While Flash appears to be in a bit of decline, it isn’t going away anytime soon. Maybe its time to stop fighting Adobe and start working with them to make Flash work properly on iOS. It is the one hole in the iOS story, and while I’m not a big fan of Flash (it seems to be one of the bigger sources of grief for me, and not just MacOS, but Windows and Linux. If it isn’t chewing up a ton of CPU, it’s crashing), I recognize that too many web sites rely on it for Flash to be ignored. As of right now, Adobe’s shares would be worth about $12 billion, so maybe Apple should open it’s wallet and just buy them, and then work with them to figure this out.
Java is another hole in the iOS story, and maybe its time Apple embraced it as an alternative to Objective-C, supporting both in parallel. Allowing developers to build apps in Java, and releasing them through the App Store, isn’t necessarily a bad idea. Allowing some kind of JVM in Safari for applets wouldn’t be the end of the world (particularly since it would be sandboxed, and wouldn’t have access to all the iOS features), and would again open up web sites that use the technology.
Apple should at least look at licensing MacOS and iOS to other device manufacturers. That being said, it should be done with very, very, very tight restrictions on what these licensees can do. First, I would include a final say in all physical designs for Apple. If Apple doesn’t like your hardware design, it isn’t going out the door. Second, the license would have to include an “absolutely no modification of the system” clause. No customization of icons, user interface elements, default applications or other “features”. Last, Apple should ensure that these competitors are limiting their overlap in Apple’s market. The last time Apple licensed Macintosh technology, the end result was competitors taking the limited share of the market Apple had. It didn’t result in expanded marketshare for Macintosh. I suspect that, in the end, the time is still not right for 3rd-party MacOS or iOS devices, but at least test the waters.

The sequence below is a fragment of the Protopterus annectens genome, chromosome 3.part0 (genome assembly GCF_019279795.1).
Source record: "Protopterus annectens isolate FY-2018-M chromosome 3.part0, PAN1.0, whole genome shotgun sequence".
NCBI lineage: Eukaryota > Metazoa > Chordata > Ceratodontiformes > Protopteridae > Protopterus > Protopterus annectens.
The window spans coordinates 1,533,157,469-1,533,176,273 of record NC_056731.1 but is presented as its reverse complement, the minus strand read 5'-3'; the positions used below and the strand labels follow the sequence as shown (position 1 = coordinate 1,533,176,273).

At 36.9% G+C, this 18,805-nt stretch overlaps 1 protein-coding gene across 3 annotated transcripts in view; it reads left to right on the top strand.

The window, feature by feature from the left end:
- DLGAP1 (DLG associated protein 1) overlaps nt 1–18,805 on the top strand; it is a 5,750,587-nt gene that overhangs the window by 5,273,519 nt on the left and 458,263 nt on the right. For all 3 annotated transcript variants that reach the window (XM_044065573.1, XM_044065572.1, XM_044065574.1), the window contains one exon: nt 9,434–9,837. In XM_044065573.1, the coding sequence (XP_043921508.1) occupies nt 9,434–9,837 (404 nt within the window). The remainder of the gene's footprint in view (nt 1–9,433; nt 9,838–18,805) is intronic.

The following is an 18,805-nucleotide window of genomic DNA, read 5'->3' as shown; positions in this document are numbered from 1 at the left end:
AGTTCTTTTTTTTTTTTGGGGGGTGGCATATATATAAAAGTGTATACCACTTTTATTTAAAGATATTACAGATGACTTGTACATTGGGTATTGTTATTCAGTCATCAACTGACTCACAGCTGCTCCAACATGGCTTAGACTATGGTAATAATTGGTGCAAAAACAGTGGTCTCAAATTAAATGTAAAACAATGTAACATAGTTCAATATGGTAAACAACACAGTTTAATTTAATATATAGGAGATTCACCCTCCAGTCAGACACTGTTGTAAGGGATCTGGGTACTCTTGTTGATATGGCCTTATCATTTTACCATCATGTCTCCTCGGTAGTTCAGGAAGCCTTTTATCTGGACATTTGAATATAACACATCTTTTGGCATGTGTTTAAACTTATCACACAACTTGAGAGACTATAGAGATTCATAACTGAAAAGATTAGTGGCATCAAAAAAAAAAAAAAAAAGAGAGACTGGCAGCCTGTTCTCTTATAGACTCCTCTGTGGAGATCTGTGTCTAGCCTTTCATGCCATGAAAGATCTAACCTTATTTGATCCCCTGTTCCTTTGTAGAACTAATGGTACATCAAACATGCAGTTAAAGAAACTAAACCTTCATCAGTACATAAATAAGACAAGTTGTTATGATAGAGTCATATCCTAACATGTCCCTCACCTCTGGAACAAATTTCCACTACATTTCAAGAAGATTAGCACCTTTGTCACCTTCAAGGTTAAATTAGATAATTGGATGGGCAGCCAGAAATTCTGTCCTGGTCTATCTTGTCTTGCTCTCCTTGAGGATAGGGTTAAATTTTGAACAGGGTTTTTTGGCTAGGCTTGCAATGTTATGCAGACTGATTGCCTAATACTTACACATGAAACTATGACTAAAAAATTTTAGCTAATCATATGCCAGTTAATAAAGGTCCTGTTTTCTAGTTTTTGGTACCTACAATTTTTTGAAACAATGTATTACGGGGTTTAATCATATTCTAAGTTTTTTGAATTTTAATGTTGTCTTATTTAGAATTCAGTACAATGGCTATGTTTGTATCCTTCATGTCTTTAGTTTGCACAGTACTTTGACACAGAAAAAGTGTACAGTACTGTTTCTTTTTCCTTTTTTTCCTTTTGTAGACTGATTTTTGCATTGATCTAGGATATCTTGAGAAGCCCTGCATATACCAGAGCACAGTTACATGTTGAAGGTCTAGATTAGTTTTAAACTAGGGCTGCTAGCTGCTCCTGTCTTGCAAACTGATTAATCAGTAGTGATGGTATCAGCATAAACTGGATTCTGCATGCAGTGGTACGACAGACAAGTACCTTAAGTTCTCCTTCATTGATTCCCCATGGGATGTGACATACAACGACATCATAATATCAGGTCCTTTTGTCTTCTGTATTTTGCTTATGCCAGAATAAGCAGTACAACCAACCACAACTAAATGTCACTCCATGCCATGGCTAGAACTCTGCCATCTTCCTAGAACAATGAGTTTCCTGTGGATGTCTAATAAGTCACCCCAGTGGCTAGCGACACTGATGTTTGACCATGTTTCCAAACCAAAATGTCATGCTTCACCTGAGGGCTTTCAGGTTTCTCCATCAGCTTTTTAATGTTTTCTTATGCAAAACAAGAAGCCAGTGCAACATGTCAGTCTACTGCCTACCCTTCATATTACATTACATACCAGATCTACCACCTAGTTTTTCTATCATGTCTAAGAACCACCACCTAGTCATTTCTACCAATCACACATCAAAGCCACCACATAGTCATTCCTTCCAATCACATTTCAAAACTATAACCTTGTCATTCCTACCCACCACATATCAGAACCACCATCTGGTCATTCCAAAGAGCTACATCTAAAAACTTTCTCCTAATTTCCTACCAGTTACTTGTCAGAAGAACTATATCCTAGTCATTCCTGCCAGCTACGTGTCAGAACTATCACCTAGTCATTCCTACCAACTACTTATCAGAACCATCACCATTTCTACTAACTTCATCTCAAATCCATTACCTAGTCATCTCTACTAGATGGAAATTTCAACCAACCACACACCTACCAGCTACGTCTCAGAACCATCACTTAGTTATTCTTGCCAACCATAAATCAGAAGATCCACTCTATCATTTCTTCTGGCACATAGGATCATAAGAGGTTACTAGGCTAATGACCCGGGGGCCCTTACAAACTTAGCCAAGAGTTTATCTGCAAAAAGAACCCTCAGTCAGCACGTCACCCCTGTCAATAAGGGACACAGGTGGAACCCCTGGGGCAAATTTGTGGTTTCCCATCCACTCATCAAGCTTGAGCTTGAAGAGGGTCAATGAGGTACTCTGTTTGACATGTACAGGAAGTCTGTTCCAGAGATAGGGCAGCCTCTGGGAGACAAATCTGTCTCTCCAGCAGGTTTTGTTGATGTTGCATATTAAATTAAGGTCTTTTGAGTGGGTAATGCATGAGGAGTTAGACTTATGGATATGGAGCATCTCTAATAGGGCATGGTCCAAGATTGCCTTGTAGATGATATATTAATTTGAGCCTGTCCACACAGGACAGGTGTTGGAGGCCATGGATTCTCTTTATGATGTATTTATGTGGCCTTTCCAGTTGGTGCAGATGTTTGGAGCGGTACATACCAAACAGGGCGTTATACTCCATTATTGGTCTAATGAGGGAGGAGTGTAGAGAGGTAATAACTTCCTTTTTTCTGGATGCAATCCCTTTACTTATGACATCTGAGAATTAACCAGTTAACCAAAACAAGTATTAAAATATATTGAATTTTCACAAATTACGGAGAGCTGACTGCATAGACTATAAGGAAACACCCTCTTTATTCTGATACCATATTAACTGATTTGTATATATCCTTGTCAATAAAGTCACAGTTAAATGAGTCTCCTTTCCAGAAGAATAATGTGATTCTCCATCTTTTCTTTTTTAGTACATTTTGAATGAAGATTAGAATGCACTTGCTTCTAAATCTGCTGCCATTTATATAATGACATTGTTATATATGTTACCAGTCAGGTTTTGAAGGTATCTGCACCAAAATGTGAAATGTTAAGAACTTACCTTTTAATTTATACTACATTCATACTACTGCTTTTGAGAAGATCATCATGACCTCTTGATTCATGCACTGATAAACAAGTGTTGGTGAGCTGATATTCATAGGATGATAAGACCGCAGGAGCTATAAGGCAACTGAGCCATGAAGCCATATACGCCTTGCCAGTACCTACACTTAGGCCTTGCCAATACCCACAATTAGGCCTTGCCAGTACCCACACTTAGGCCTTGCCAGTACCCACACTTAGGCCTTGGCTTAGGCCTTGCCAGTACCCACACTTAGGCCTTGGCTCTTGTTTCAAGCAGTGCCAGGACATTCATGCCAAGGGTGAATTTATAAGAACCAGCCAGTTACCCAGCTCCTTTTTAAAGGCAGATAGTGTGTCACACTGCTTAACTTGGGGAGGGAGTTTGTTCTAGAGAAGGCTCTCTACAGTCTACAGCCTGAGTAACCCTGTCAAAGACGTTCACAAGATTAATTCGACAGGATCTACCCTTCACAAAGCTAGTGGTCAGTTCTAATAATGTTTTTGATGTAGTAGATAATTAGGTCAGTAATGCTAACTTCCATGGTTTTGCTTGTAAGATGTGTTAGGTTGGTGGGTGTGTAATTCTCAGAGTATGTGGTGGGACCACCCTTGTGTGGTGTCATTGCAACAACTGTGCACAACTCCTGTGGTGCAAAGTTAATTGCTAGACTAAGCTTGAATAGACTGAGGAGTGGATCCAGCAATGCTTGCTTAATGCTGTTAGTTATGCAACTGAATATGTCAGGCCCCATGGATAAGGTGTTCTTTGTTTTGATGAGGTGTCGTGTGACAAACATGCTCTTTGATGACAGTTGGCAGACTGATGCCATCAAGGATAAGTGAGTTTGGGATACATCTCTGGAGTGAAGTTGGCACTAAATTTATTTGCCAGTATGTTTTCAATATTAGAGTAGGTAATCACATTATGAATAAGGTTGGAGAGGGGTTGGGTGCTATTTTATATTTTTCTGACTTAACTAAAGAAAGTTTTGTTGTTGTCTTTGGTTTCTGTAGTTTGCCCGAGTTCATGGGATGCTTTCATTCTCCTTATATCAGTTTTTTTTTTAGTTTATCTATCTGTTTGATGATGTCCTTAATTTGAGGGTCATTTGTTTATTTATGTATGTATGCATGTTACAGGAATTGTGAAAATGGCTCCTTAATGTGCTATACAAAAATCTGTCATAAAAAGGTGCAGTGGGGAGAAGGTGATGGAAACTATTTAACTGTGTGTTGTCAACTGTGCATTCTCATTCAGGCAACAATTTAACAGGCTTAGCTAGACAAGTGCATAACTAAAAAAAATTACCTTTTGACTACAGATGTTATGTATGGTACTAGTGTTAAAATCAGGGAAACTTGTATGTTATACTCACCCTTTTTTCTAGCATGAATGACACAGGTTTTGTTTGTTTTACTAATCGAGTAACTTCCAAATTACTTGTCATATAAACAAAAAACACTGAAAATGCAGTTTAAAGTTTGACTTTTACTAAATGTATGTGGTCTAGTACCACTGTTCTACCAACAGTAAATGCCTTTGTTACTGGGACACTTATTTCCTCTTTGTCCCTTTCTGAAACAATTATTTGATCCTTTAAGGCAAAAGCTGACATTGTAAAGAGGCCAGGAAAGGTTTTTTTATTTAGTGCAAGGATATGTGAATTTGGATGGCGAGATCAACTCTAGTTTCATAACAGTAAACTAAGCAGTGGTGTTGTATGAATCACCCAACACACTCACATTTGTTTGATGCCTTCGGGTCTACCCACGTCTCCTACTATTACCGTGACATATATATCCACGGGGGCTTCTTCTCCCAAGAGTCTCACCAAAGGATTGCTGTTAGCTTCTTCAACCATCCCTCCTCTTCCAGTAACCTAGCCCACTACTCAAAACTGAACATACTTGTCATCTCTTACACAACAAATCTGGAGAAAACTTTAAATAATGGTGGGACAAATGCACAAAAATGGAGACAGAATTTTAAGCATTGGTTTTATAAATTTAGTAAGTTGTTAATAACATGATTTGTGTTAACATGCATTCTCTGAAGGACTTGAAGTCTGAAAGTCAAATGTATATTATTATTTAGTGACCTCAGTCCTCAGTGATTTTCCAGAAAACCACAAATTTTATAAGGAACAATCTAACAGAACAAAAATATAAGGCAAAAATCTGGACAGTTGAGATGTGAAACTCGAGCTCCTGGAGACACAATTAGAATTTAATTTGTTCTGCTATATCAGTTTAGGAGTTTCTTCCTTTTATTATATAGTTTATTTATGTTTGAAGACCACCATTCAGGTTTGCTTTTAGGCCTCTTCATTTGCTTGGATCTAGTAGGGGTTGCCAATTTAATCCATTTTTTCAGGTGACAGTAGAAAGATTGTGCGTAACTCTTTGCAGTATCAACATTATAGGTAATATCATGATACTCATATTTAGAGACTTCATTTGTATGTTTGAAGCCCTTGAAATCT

I think that Apple should also look at a 7″ iPad. I like my iPad, but for some activities and in some situations, I would like to have a smaller one. I like to read books on my iPad, but I’ll be honest and say I prefer the form-factor of my Kindle or Galaxy Tab when it comes to reading books. There are times when I’m out and about where a 10″ tablet is just a bit big, and a 7″ would fit better in a coat pocket. Steve seems dead set against an iPad that fits, size-wise, between the iPhone/iPod Touch and the current iPad. I still think Apple should also look at rebranding the iPod Touch as the iPad Nano (and then introduce an iPad Mini, in the 7″ range).
I fully expect Apple to continue to improve or build on what they have. That is probably a given. But I also hope they are willing to explore areas or go directions that Steve didn’t want to go. I do expect Apple to continue to release new and interesting product, following in Steve’s footsteps. Just because Steve is gone doesn’t mean that others don’t have brilliant ideas of their own.